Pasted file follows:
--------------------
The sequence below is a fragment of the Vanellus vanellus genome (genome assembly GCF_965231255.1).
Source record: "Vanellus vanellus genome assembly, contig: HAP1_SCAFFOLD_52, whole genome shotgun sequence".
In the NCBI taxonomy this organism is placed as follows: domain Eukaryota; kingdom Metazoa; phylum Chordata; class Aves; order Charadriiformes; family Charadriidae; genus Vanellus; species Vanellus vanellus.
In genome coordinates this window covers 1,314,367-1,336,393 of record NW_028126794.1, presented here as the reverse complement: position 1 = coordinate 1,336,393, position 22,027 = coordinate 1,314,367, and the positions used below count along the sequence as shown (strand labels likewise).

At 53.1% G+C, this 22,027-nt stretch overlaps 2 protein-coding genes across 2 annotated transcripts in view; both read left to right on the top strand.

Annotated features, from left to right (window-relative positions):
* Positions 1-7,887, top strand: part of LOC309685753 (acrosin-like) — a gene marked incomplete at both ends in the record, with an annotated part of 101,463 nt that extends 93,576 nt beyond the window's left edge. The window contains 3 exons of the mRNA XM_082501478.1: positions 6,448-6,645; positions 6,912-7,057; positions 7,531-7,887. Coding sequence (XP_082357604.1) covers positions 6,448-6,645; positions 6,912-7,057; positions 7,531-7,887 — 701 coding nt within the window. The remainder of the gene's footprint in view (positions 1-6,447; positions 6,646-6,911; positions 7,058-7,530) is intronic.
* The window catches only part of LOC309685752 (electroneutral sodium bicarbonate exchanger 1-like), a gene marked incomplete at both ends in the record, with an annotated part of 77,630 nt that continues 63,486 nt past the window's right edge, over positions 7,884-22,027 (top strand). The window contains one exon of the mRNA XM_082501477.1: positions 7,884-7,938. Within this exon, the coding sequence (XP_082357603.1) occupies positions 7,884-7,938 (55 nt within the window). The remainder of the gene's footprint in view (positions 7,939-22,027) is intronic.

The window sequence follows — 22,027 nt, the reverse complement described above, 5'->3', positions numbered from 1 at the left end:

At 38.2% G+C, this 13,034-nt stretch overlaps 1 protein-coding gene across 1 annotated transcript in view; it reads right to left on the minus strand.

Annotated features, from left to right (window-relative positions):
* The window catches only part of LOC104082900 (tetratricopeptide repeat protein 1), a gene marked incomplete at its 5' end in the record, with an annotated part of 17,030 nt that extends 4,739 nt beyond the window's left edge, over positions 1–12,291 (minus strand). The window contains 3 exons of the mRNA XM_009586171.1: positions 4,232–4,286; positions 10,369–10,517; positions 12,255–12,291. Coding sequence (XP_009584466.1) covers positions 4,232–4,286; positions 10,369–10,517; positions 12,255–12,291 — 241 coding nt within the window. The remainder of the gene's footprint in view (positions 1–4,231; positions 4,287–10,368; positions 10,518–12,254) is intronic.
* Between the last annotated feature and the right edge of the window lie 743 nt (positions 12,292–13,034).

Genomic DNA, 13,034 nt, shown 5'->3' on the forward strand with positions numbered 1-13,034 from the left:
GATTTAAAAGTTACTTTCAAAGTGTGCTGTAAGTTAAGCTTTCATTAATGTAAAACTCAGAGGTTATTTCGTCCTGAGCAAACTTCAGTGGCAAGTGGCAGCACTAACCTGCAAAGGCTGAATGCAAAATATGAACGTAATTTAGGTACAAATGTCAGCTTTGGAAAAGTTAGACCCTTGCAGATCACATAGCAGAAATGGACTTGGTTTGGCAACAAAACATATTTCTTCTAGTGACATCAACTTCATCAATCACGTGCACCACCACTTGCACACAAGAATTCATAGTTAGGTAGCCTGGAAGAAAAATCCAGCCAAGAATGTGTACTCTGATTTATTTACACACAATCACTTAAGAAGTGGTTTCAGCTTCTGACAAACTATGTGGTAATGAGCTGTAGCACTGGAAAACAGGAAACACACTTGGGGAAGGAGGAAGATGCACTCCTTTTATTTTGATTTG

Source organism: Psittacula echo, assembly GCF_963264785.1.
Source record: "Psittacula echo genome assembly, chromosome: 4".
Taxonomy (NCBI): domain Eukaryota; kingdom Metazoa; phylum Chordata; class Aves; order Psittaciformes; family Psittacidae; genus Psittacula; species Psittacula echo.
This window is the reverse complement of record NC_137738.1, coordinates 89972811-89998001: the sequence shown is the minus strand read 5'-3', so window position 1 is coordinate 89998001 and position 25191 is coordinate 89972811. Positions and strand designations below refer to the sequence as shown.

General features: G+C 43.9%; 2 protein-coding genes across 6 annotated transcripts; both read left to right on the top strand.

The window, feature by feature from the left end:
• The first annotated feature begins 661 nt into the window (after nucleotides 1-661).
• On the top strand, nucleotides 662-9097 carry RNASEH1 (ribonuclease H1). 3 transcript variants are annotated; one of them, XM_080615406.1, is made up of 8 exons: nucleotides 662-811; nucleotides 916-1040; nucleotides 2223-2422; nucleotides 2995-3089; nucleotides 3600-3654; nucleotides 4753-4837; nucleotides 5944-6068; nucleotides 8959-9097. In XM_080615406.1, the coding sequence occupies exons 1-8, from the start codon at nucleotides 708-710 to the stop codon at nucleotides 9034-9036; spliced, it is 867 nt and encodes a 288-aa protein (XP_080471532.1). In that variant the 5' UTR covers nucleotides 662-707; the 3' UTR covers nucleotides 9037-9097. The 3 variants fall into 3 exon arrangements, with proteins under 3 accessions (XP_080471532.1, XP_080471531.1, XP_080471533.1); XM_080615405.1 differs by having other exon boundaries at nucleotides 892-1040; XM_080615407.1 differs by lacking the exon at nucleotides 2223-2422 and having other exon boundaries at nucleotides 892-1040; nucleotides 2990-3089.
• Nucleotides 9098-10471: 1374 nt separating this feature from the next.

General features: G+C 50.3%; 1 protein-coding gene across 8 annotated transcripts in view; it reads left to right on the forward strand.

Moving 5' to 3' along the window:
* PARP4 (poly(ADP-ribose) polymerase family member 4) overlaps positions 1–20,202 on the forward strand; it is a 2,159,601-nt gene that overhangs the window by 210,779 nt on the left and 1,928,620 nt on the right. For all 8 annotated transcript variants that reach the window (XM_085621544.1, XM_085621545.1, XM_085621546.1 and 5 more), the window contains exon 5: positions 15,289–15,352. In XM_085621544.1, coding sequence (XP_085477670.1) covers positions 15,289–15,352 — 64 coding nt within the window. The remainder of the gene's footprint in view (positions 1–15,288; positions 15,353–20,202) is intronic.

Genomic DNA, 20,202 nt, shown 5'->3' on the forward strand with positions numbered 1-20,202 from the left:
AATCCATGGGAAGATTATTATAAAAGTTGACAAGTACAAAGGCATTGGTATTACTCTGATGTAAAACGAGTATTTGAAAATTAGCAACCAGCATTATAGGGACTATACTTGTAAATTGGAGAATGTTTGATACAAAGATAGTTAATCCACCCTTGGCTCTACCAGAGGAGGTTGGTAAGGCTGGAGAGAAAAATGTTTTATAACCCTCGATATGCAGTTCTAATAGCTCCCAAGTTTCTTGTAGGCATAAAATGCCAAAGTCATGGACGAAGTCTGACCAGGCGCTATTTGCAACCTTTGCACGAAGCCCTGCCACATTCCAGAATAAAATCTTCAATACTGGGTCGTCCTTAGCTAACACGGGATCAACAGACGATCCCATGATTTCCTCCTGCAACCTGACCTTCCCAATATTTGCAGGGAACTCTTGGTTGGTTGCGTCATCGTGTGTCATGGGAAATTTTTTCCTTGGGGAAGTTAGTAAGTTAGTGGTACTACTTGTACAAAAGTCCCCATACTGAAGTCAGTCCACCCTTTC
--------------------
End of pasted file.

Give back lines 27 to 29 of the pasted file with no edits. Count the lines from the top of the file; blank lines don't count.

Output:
* PARP4 (poly(ADP-ribose) polymerase family member 4) overlaps positions 1–20,202 on the forward strand; it is a 2,159,601-nt gene that overhangs the window by 210,779 nt on the left and 1,928,620 nt on the right. For all 8 annotated transcript variants that reach the window (XM_085621544.1, XM_085621545.1, XM_085621546.1 and 5 more), the window contains exon 5: positions 15,289–15,352. In XM_085621544.1, coding sequence (XP_085477670.1) covers positions 15,289–15,352 — 64 coding nt within the window. The remainder of the gene's footprint in view (positions 1–15,288; positions 15,353–20,202) is intronic.

Genomic DNA, 20,202 nt, shown 5'->3' on the forward strand with positions numbered 1-20,202 from the left:
AATCCATGGGAAGATTATTATAAAAGTTGACAAGTACAAAGGCATTGGTATTACTCTGATGTAAAACGAGTATTTGAAAATTAGCAACCAGCATTATAGGGACTATACTTGTAAATTGGAGAATGTTTGATACAAAGATAGTTAATCCACCCTTGGCTCTACCAGAGGAGGTTGGTAAGGCTGGAGAGAAAAATGTTTTATAACCCTCGATATGCAGTTCTAATAGCTCCCAAGTTTCTTGTAGGCATAAAATGCCAAAGTCATGGACGAAGTCTGACCAGGCGCTATTTGCAACCTTTGCACGAAGCCCTGCCACATTCCAGAATAAAATCTTCAATACTGGGTCGTCCTTAGCTAACACGGGATCAACAGACGATCCCATGATTTCCTCCTGCAACCTGACCTTCCCAATATTTGCAGGGAACTCTTGGTTGGTTGCGTCATCGTGTGTCATGGGAAATTTTTTCCTTGGGGAAGTTAGTAAGTTAGTGGTACTACTTGTACAAAAGTCCCCATACTGAAGTCAGTCCACCCTTTC